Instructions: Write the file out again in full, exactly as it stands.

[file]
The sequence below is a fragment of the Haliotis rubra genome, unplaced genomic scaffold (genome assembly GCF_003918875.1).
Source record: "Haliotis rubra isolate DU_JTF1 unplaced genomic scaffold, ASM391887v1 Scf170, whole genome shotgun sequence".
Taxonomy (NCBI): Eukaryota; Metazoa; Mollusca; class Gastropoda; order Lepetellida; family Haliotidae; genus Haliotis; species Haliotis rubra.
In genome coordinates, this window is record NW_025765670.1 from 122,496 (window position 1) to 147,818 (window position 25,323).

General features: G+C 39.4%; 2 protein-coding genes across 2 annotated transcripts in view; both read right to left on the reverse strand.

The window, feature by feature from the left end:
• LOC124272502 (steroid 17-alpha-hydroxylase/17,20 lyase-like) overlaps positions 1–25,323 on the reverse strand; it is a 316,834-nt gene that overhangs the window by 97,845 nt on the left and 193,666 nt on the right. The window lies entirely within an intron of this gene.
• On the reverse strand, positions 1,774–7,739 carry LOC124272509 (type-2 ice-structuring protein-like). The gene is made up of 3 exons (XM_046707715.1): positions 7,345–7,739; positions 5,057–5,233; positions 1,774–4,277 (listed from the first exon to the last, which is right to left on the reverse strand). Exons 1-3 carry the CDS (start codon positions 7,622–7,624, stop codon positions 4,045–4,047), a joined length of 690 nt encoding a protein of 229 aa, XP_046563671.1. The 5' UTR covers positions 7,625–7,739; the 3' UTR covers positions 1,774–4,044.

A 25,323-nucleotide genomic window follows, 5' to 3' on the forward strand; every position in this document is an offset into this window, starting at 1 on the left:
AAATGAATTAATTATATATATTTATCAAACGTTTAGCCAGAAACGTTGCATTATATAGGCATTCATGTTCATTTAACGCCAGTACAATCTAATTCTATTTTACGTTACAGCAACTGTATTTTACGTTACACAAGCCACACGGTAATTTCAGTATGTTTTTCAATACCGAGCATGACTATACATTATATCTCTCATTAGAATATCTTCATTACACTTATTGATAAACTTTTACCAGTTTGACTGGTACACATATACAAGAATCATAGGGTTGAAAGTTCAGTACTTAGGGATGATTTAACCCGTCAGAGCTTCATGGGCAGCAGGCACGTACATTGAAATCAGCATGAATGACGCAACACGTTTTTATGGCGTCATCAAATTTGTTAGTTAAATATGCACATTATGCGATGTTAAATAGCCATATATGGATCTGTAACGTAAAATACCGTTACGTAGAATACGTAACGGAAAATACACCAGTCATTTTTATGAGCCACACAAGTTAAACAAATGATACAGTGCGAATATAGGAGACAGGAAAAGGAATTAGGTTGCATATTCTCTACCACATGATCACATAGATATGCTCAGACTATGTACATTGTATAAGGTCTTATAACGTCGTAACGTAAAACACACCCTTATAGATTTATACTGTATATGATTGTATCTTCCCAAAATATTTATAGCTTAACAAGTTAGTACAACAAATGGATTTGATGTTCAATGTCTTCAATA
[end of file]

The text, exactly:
The sequence below is a fragment of the Haliotis rubra genome, unplaced genomic scaffold (genome assembly GCF_003918875.1).
Source record: "Haliotis rubra isolate DU_JTF1 unplaced genomic scaffold, ASM391887v1 Scf170, whole genome shotgun sequence".
Taxonomy (NCBI): Eukaryota; Metazoa; Mollusca; class Gastropoda; order Lepetellida; family Haliotidae; genus Haliotis; species Haliotis rubra.
In genome coordinates, this window is record NW_025765670.1 from 122,496 (window position 1) to 147,818 (window position 25,323).

General features: G+C 39.4%; 2 protein-coding genes across 2 annotated transcripts in view; both read right to left on the reverse strand.

The window, feature by feature from the left end:
• LOC124272502 (steroid 17-alpha-hydroxylase/17,20 lyase-like) overlaps positions 1–25,323 on the reverse strand; it is a 316,834-nt gene that overhangs the window by 97,845 nt on the left and 193,666 nt on the right. The window lies entirely within an intron of this gene.
• On the reverse strand, positions 1,774–7,739 carry LOC124272509 (type-2 ice-structuring protein-like). The gene is made up of 3 exons (XM_046707715.1): positions 7,345–7,739; positions 5,057–5,233; positions 1,774–4,277 (listed from the first exon to the last, which is right to left on the reverse strand). Exons 1-3 carry the CDS (start codon positions 7,622–7,624, stop codon positions 4,045–4,047), a joined length of 690 nt encoding a protein of 229 aa, XP_046563671.1. The 5' UTR covers positions 7,625–7,739; the 3' UTR covers positions 1,774–4,044.

A 25,323-nucleotide genomic window follows, 5' to 3' on the forward strand; every position in this document is an offset into this window, starting at 1 on the left:
AAATGAATTAATTATATATATTTATCAAACGTTTAGCCAGAAACGTTGCATTATATAGGCATTCATGTTCATTTAACGCCAGTACAATCTAATTCTATTTTACGTTACAGCAACTGTATTTTACGTTACACAAGCCACACGGTAATTTCAGTATGTTTTTCAATACCGAGCATGACTATACATTATATCTCTCATTAGAATATCTTCATTACACTTATTGATAAACTTTTACCAGTTTGACTGGTACACATATACAAGAATCATAGGGTTGAAAGTTCAGTACTTAGGGATGATTTAACCCGTCAGAGCTTCATGGGCAGCAGGCACGTACATTGAAATCAGCATGAATGACGCAACACGTTTTTATGGCGTCATCAAATTTGTTAGTTAAATATGCACATTATGCGATGTTAAATAGCCATATATGGATCTGTAACGTAAAATACCGTTACGTAGAATACGTAACGGAAAATACACCAGTCATTTTTATGAGCCACACAAGTTAAACAAATGATACAGTGCGAATATAGGAGACAGGAAAAGGAATTAGGTTGCATATTCTCTACCACATGATCACATAGATATGCTCAGACTATGTACATTGTATAAGGTCTTATAACGTCGTAACGTAAAACACACCCTTATAGATTTATACTGTATATGATTGTATCTTCCCAAAATATTTATAGCTTAACAAGTTAGTACAACAAATGGATTTGATGTTCAATGTCTTCAATA